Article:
How far Mr. Grove's plan and method The use of the sponge is to keep back may condace to the diminution of ex. the foul matter that may be in the water. pense and labour, we do not pretend to Without entering into all the minutiæ of determine, but leave the subject to prac. this machine, its operation may be rea: tical surveyors and architects: but we dily conceived. The water received into bave much doubt about its being a spe. the descending branch, passes through cific against the dry rot. The mere cir. The compressed sponge through a stratuin culation of air, we suspect,from numerous of sand, a stratuin of charcoal, and experiments, and well ascertained facts, through another of sand when it reaches is not in all cases sufficient to prevent the bottom of the compartment under the evil. This is a disease that requires the descending branch, whence it now! a specific remedy, either as a cure when through the opening at the bottom of the it begins to shrew itself, or as a prevere middle division into the other comppartcative in cases where the seed is disa ment, and then ascends through a strapersed; but at present, perhaps, in a tum of charcoal, and through another of dormant or latent state. In our last sand, and rises into the ascending branch volume, paye 636, we have given an ac- which serves as a reservoir for the filtered Count of Mr. Kandall's “ Philosophical water; from this it may be drawn off by Enquiry into the Cause, with Directions a cock, or otherwise, as may happen. for the Cure of the Dry Rot in Build The sponge must be occasionally taken ings." "To this little work, in connec- out to be cleaned, and the charcoal, tion with the invention before us, we after a certain time, must be replaced by refer the readers of the Monthly Maga- other that is more pure. The sand also zine.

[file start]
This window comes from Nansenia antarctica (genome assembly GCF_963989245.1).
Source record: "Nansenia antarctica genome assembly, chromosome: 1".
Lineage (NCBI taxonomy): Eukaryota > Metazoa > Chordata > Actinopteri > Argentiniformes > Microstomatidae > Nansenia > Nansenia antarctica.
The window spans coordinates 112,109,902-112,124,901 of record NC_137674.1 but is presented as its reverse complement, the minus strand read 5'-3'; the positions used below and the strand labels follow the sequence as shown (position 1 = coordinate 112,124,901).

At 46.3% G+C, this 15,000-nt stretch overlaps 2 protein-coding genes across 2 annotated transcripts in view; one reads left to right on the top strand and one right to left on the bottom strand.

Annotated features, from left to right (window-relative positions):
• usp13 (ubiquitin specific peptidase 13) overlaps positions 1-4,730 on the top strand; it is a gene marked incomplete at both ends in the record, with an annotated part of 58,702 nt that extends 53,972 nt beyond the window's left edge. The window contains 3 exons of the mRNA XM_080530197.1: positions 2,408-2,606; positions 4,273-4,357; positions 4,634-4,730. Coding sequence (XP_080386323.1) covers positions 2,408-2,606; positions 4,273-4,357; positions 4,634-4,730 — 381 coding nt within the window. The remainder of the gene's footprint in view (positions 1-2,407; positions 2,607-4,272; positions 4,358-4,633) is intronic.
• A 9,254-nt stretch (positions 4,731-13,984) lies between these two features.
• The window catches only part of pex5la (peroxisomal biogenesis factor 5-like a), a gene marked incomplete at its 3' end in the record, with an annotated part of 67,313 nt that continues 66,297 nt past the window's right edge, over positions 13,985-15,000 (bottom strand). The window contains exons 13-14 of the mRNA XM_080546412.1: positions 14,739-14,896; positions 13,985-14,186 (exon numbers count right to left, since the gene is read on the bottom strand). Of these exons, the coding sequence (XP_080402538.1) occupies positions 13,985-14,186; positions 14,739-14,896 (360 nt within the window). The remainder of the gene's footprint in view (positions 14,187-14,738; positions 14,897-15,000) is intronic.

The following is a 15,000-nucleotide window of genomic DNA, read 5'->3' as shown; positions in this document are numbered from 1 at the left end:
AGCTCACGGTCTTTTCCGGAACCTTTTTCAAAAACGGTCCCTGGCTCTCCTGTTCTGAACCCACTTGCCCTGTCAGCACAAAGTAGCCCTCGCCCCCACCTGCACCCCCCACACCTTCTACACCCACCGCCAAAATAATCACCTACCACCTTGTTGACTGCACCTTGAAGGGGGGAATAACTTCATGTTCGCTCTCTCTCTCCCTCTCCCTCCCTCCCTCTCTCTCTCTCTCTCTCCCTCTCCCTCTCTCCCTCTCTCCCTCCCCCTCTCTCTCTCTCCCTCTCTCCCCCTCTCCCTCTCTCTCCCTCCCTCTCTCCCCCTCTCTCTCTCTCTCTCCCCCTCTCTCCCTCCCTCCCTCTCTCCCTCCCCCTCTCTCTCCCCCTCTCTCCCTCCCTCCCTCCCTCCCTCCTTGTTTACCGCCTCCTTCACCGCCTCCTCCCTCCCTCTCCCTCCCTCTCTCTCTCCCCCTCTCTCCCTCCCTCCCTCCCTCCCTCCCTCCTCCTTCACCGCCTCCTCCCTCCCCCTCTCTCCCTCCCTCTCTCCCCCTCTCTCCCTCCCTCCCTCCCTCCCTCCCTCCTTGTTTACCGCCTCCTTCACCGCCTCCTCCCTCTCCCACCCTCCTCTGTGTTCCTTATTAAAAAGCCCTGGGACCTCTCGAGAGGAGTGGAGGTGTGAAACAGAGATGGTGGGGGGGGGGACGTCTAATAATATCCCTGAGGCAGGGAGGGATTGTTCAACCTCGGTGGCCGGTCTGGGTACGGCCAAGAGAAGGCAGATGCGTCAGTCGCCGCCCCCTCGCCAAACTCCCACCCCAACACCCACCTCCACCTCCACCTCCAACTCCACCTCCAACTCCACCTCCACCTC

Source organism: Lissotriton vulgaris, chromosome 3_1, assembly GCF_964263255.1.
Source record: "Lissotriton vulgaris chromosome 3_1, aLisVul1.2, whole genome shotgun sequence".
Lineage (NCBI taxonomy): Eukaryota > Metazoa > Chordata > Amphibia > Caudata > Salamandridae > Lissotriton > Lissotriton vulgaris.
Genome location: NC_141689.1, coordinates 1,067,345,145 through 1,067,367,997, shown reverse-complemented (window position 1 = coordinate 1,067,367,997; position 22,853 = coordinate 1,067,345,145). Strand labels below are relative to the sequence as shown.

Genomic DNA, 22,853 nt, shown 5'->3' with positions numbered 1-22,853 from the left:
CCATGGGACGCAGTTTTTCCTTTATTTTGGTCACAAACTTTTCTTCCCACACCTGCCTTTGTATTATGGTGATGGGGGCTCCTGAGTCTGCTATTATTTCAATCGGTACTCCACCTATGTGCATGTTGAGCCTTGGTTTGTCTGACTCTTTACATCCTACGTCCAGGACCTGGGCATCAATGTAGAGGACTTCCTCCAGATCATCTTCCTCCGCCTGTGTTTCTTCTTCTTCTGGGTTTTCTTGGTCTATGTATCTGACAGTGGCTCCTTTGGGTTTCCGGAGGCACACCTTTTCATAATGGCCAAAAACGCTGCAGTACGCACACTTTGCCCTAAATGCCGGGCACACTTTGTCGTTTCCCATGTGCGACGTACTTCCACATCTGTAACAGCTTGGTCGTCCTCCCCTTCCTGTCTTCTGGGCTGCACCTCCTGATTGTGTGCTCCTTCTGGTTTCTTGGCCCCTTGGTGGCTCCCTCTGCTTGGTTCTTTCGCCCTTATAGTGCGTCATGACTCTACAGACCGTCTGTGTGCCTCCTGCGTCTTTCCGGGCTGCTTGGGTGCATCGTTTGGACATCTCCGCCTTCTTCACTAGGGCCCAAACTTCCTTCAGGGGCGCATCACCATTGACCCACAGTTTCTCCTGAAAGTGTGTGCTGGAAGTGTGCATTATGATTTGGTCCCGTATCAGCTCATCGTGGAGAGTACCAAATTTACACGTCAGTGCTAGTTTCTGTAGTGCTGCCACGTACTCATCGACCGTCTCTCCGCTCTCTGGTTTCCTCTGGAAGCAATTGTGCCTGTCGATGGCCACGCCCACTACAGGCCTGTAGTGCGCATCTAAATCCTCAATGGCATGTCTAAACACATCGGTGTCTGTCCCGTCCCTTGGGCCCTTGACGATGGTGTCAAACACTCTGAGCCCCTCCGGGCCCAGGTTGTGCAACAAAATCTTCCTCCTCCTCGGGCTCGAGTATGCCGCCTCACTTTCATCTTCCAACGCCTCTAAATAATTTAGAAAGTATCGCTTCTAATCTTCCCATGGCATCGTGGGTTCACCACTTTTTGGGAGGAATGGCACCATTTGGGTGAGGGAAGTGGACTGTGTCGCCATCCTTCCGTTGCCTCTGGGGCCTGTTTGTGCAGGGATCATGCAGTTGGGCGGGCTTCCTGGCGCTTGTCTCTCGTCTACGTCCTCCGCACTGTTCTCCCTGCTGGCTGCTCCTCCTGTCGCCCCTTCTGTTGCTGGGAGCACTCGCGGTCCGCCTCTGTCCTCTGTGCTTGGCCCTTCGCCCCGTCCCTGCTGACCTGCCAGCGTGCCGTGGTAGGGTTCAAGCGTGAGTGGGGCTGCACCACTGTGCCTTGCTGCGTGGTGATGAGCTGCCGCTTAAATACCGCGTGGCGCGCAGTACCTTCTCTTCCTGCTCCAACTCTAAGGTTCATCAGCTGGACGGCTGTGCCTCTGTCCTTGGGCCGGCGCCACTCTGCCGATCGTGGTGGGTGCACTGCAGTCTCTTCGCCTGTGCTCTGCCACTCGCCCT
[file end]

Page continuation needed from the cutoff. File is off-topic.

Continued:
must occasionally be replaced or well
washed. MR. JOSEPI STEPUENson's (MORTIMER
STREET), for an Improved Machine MR. RICHARD WITTY'S (KINCSTON-UPON. for filtering and purifying Water. . HULL), for his Invention of certain
This machine may be made in various parts of Rotative Steam Engines. forms, but the patentee prefers a water The improvements set forth in this tight vessel, in the shape of a chest, specification, consist in making, arrangwhose breadth and depth are abouting, and combining, the reciprocating equal, with a length double of either. rectilinear motion with the rotative, in In this body, or lower part, and from one such a manner that steam cylinders, side to the other, there is to be a divi. with pistons moving in thein in a rectision going froni the upper face, or cover linear direction, do at the same time of the body, down to within about an turn round upon a horizontal axle or inch of the bottom, and joined to the top shaft, and partly form, or constitute, or Cover, and to the sides, in such a man. what is called the fly-wheel. By this ner that water cannot pass from one combination of the cylinders upon, or in compartment of the body into the other, a vertical wheel, is effected a complete but only through the space left at the rotative engine, with pistons moving in Wottom of the division. For the upper straight lines in their cylinders, (or cy